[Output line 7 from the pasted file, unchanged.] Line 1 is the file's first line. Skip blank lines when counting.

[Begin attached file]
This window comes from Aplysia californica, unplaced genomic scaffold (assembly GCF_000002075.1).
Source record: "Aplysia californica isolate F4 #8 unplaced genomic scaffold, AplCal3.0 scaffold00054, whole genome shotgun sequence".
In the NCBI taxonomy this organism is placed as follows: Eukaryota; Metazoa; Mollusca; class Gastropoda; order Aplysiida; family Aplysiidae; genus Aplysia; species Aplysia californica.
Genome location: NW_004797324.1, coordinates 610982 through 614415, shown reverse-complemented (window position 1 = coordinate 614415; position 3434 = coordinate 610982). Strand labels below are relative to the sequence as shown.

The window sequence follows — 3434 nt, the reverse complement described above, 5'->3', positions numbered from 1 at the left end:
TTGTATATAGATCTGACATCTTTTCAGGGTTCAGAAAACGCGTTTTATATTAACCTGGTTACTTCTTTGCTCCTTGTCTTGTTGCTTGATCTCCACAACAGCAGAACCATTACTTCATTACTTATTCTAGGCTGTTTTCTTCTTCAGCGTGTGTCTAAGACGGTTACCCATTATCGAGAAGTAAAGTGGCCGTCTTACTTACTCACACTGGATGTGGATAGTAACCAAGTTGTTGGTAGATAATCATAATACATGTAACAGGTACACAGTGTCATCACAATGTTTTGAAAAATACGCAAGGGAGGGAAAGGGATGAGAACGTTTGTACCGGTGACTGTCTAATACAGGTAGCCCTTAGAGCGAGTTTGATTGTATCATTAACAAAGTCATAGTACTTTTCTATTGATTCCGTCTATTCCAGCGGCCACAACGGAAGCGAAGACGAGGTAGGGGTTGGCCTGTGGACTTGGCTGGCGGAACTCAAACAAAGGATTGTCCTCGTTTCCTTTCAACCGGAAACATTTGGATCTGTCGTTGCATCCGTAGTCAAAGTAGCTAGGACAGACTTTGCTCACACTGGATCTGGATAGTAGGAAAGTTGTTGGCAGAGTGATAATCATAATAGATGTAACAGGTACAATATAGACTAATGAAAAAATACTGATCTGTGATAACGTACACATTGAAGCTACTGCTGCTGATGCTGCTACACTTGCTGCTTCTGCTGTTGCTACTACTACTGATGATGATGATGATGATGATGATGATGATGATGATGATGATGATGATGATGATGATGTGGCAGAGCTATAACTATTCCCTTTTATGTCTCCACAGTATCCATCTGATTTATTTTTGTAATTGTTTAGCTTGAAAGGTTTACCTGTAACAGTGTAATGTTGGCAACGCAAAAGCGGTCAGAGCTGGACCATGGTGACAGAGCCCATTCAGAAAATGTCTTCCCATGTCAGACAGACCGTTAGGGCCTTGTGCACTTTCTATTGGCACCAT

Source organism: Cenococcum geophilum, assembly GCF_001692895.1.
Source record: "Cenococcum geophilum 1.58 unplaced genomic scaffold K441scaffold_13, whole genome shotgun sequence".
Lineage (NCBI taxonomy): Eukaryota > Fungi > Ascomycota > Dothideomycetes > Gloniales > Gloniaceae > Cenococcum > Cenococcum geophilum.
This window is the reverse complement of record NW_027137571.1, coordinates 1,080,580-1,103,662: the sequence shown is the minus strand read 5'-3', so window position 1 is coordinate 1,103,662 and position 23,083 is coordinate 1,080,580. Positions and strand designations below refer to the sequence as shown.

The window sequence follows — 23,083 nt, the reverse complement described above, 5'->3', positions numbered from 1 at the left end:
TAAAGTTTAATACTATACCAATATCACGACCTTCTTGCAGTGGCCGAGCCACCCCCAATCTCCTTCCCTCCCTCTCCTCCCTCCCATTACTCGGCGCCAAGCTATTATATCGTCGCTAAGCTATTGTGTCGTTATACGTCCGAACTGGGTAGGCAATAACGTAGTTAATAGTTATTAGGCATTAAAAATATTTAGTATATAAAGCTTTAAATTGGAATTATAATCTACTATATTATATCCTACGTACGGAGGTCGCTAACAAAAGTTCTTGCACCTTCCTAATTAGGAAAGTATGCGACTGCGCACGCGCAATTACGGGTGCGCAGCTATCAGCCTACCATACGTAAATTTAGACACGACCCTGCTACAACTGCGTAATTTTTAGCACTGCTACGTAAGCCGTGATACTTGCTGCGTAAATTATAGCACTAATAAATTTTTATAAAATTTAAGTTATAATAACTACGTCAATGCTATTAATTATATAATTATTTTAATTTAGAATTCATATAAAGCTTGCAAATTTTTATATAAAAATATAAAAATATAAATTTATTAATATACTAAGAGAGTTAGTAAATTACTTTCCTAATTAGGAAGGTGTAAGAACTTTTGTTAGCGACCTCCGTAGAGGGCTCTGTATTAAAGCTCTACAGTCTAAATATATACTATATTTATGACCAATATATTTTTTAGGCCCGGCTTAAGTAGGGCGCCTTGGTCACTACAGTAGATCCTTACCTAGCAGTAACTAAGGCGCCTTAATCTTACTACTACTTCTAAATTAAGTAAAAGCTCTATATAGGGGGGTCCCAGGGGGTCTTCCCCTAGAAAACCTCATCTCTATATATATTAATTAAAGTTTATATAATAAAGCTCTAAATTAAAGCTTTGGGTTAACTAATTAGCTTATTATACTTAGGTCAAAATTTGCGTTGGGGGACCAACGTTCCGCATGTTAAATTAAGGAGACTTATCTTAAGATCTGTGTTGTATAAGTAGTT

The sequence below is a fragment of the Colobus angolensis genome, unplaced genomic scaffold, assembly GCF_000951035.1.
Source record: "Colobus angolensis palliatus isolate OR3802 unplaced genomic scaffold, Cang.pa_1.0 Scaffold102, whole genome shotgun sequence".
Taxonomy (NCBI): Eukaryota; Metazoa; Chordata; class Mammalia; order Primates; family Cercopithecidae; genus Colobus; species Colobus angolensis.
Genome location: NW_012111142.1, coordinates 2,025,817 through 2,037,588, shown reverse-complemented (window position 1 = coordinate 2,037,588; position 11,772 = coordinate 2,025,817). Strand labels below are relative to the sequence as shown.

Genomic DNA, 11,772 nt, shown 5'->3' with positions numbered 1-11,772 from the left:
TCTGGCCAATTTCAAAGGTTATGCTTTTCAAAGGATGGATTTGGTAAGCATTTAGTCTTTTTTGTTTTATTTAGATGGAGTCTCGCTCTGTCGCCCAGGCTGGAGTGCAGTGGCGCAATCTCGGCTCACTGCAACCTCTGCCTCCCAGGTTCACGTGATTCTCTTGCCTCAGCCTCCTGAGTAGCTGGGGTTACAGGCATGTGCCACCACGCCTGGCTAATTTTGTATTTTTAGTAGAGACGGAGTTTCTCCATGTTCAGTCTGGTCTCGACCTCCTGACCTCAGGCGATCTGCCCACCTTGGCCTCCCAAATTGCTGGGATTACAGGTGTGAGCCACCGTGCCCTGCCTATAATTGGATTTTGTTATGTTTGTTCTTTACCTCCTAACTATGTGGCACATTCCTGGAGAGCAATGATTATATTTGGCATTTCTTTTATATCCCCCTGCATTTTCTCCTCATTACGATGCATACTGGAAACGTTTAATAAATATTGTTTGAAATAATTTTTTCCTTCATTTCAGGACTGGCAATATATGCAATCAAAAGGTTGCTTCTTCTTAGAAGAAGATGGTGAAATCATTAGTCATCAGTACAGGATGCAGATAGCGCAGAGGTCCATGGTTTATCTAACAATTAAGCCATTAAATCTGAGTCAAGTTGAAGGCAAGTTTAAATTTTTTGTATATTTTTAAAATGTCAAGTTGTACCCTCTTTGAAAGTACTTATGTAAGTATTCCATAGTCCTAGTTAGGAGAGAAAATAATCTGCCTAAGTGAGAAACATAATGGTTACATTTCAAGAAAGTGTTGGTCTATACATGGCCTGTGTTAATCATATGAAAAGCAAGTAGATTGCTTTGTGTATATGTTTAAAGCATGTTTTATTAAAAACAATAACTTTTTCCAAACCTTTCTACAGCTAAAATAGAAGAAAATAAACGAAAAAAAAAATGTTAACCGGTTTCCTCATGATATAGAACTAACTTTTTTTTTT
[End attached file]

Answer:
Source organism: Cenococcum geophilum, assembly GCF_001692895.1.